Label (heraldry)


Label (heraldry)

closely resembling the strap with pendants which, from the saddle, crossed the horse's chest.

It is the oldest mark of difference, but sometimes borne as a charge. As a difference (in English heraldry), it was used to mark the elder son, generally by the princes of the royal house. Differences, or marks of cadency, are the distinctions used to indicate the various branches (cadets) of a family. The eldest son, during the lifetime of his father, bears the family arms with the addition of a label; the second son a crescent, the third, a mullet, the fourth, a martlet, the fifth, an annulet; the sixth, a fleur-de-lis; the seventh, a rose; the eighth, a cross moline; the ninth, a double quatrefoil.

The label's number of points did not necessarily mean anything, although the label of three points was supposed to represent the heir during the lifetime of his father; five points, during the lifetime of his grandfather; seven points, while the great-grandfather still lived, etc. According to the modern system, the elder son of an elder son places a label upon a label.


Wikimedia Foundation. 2010.

Look at other dictionaries:

  • Label (disambiguation) — A label is any kind of tag attached to something so as to identify the object or its content.Label may also refer to: * Label (heraldry), a charge closely resembling the strap with pendants which, from the saddle, crossed the horse s chest *… …   Wikipedia

  • Label — La bel (l[=a] b[e^]l), n. [OF. label sort of ribbon or fringe, label in heraldry, F. lambeau shred, strip, rag; of uncertain origin; cf. L. labellum, dim. of labrum lip, edge, margin, G. lappen flap, patch, rag, tatter (cf. {Lap} of a dress), W.… …   The Collaborative International Dictionary of English

  • label — [lā′bəl] n. [OFr, a rag, strip < Frank * labba, akin to OHG lappa, a rag, shred: for IE base see LAP1] 1. Archaic a) a narrow band of cloth, etc.; fillet b) a narrow strip of ribbon attached to a document to hold the seal 2. a card, strip of… …   English World dictionary

  • heraldry — heraldist, n. /her euhl dree/, n., pl. heraldries. 1. the science of armorial bearings. 2. the art of blazoning armorial bearings, of settling the rights of persons to bear arms or to use certain bearings, of tracing and recording genealogies, of …   Universalium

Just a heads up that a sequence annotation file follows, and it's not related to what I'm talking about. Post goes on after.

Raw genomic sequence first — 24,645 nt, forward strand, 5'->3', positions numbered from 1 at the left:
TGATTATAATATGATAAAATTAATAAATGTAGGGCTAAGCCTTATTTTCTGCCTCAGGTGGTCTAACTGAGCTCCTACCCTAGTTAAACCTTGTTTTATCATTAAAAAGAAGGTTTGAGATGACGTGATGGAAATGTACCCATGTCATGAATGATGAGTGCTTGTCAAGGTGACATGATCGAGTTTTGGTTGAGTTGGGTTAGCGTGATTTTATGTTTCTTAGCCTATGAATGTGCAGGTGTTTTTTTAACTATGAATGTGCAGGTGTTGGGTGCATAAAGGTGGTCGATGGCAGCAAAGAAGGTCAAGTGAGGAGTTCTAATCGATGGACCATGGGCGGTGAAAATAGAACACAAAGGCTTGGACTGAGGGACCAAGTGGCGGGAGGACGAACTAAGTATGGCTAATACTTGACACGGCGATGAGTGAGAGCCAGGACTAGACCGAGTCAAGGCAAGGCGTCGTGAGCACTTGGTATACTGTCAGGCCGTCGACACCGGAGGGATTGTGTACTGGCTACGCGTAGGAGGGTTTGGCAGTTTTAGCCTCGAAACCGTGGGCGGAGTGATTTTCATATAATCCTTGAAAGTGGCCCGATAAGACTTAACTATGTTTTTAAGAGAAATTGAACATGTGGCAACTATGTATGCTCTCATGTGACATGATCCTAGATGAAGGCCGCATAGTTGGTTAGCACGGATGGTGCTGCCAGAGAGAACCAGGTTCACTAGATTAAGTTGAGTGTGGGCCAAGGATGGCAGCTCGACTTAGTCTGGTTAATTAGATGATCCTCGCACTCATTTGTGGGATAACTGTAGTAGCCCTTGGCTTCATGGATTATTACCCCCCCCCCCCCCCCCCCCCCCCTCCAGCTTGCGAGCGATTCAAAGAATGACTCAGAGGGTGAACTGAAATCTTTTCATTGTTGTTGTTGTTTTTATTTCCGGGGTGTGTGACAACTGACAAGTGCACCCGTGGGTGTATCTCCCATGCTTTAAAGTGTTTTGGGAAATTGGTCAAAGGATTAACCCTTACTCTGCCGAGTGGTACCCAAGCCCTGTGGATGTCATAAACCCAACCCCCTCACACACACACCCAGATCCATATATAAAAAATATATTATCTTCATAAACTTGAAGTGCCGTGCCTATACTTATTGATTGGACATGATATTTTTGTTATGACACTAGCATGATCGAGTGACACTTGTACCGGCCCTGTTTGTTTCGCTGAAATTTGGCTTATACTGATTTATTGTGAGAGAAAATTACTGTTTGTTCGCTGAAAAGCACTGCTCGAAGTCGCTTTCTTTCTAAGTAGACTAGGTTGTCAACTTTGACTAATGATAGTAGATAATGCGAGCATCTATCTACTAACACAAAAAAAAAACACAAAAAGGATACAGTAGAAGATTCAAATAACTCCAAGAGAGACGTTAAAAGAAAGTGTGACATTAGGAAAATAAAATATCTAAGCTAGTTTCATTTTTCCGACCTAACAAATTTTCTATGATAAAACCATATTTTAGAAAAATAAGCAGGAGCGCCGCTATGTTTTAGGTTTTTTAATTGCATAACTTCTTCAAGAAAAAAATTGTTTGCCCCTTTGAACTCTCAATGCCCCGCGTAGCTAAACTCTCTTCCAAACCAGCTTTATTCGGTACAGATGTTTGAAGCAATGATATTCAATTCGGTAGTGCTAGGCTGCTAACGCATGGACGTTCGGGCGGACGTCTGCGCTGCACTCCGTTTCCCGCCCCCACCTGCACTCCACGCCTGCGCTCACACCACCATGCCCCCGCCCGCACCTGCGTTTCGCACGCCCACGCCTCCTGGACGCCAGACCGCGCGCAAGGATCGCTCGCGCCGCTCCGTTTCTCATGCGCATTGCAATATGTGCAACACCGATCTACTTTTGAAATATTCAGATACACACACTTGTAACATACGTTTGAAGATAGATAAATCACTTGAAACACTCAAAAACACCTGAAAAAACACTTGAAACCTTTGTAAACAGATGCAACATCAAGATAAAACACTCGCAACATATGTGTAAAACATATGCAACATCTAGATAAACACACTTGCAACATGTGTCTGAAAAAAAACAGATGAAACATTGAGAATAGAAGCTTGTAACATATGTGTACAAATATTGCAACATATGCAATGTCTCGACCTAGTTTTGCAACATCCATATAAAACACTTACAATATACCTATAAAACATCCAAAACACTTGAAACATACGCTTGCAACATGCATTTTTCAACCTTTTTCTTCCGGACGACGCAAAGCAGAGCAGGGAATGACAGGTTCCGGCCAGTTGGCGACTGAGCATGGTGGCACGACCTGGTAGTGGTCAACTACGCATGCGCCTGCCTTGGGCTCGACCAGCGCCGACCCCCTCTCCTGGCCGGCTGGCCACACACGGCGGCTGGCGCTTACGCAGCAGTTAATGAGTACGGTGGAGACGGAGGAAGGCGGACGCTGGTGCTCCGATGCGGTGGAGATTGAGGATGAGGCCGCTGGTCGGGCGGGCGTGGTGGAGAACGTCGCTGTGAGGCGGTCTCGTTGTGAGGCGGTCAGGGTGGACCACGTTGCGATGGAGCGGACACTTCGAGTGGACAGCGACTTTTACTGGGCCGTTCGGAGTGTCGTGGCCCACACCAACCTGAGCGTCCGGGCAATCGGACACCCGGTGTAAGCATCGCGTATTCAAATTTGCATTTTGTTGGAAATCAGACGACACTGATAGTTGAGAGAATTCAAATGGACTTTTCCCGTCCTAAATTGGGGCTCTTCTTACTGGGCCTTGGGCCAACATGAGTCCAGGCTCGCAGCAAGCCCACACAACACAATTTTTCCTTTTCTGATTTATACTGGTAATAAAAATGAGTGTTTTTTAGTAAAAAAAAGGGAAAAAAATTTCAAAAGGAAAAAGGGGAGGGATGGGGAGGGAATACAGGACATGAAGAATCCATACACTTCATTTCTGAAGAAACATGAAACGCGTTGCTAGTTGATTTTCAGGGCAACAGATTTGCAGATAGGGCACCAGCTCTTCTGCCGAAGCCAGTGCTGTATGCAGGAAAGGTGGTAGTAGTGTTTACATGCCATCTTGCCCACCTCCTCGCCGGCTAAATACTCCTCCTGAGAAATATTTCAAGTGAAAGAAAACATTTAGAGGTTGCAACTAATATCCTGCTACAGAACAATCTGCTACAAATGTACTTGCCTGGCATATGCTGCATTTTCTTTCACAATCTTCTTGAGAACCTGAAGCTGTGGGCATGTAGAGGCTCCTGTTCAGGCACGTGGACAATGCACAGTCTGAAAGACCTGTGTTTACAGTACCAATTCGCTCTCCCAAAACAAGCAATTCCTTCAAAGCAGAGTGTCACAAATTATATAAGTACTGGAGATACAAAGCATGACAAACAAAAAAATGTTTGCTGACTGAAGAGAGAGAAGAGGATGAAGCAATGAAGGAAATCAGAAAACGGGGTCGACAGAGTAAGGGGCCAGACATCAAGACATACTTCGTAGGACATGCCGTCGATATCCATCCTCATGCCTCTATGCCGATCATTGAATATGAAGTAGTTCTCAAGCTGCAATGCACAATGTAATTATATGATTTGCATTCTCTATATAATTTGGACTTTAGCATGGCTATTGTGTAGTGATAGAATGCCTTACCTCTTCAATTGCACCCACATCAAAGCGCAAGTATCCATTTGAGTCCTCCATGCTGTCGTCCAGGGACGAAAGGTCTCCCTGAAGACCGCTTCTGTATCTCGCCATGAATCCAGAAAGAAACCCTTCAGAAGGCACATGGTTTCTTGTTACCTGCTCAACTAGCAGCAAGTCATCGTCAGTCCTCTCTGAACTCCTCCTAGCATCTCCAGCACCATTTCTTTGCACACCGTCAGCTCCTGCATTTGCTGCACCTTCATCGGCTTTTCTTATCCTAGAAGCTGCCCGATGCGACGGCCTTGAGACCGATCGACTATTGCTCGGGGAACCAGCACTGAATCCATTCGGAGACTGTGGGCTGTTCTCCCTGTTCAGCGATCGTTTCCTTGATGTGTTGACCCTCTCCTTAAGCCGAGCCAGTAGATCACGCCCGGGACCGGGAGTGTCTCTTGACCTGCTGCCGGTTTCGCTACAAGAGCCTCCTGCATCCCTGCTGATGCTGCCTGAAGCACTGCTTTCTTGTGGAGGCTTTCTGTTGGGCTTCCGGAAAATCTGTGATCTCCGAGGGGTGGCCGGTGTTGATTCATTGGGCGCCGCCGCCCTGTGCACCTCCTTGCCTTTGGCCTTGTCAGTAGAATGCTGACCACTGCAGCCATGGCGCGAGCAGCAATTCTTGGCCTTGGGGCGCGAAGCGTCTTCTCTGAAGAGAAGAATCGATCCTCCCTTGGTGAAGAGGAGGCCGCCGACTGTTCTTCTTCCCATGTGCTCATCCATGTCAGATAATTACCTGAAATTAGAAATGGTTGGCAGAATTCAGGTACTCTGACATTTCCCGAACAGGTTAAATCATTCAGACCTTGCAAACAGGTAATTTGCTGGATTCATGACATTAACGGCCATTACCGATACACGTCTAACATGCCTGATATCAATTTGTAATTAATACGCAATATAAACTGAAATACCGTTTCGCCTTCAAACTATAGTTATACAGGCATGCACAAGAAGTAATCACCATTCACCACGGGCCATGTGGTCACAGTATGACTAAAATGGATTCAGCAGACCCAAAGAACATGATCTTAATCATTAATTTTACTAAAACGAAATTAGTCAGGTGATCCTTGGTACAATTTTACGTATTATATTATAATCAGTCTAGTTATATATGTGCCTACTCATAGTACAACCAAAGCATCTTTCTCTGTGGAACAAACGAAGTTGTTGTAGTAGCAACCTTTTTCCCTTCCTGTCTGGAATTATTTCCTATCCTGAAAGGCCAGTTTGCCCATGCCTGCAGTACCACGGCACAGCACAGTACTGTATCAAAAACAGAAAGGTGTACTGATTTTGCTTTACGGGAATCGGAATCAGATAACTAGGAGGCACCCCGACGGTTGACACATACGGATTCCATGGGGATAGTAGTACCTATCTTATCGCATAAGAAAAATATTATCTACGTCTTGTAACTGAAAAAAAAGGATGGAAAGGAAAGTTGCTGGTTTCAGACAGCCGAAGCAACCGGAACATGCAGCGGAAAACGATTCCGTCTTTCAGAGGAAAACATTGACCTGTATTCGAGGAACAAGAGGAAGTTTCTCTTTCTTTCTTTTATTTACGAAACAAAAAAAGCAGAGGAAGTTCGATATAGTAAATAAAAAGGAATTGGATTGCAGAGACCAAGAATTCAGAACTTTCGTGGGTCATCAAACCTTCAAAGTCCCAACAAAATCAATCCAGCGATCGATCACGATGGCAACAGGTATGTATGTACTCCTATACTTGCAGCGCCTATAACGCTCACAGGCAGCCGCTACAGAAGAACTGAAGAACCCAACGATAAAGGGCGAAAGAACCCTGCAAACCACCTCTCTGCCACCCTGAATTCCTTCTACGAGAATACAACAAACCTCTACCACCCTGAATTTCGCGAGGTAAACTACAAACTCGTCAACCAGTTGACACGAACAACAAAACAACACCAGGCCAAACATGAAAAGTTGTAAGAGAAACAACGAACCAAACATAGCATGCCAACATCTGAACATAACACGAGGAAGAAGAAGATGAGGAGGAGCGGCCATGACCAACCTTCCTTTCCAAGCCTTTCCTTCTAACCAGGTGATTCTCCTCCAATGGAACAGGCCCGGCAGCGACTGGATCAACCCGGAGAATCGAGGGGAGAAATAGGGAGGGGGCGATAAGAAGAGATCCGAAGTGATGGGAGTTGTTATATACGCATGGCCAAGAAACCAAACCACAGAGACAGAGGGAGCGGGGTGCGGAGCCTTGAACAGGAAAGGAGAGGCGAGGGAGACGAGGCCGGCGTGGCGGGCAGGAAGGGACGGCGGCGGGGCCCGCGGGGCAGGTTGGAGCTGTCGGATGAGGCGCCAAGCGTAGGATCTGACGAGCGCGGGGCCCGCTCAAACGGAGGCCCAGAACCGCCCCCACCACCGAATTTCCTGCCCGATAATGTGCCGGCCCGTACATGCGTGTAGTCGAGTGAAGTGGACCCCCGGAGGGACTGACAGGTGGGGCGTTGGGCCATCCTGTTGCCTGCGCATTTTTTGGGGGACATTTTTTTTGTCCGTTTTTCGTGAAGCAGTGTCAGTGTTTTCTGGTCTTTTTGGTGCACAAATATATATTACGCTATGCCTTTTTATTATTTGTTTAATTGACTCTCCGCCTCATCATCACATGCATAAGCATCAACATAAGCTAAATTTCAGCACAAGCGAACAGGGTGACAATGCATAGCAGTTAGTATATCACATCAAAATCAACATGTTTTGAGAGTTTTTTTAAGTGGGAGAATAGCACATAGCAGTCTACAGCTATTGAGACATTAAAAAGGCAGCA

• Heraldry — The German Hyghalmen Roll was made in the late fifteenth century and illustrates the German practice of repeating themes from the arms in the crest. (See Roll of arms) Heraldry is the profession, study, or art of creating, granting, and blazoning …   Wikipedia

  • Heraldry of the Holy Roman Empire — The Quarter Eagle, hand coloured woodcut (c. 1510) by Hans Burgkmair. One rendition of the coat of the country was the Quaternion Eagle printed by David de Negker of Augsburg, after a 1510 woodcut by Hans Burgkmair. It showed a selection of 56… …   Wikipedia

  • label — labeler, n. /lay beuhl/, n., v., labeled, labeling or (esp. Brit.) labelled, labelling. n. 1. a slip of paper, cloth, or other material, marked or inscribed, for attachment to something to indicate its manufacturer, nature, ownership, destination …   Universalium

  • label — {{11}}label (n.) c.1300, narrow band or strip of cloth (oldest use is as a technical term in heraldry), from O.Fr. label, lambel ribbon, fringe worn on clothes (13c., Mod.Fr. lambeau strip, rag, shred, tatter ), possibly from Frankish *labba or… …   Etymology dictionary

  • label — n. & v. n. 1 a usu. small piece of paper, card, linen, metal, etc., for attaching to an object and giving its name, information about it, instructions for use, etc. 2 esp. derog. a short classifying phrase or name applied to a person, a work of… …   Useful english dictionary

  • label — noun 1》 a small piece of paper, fabric, etc. attached to an object and giving information about it.     ↘a piece of fabric sewn inside a garment and bearing the brand name, size, or care instructions. 2》 the name or trademark of a fashion company …   English new terms dictionary


Share the article and excerpts

Direct link
Do a right-click on the link above
and select “Copy Link”

We are using cookies for the best presentation of our site. Continuing to use this site, you agree with this.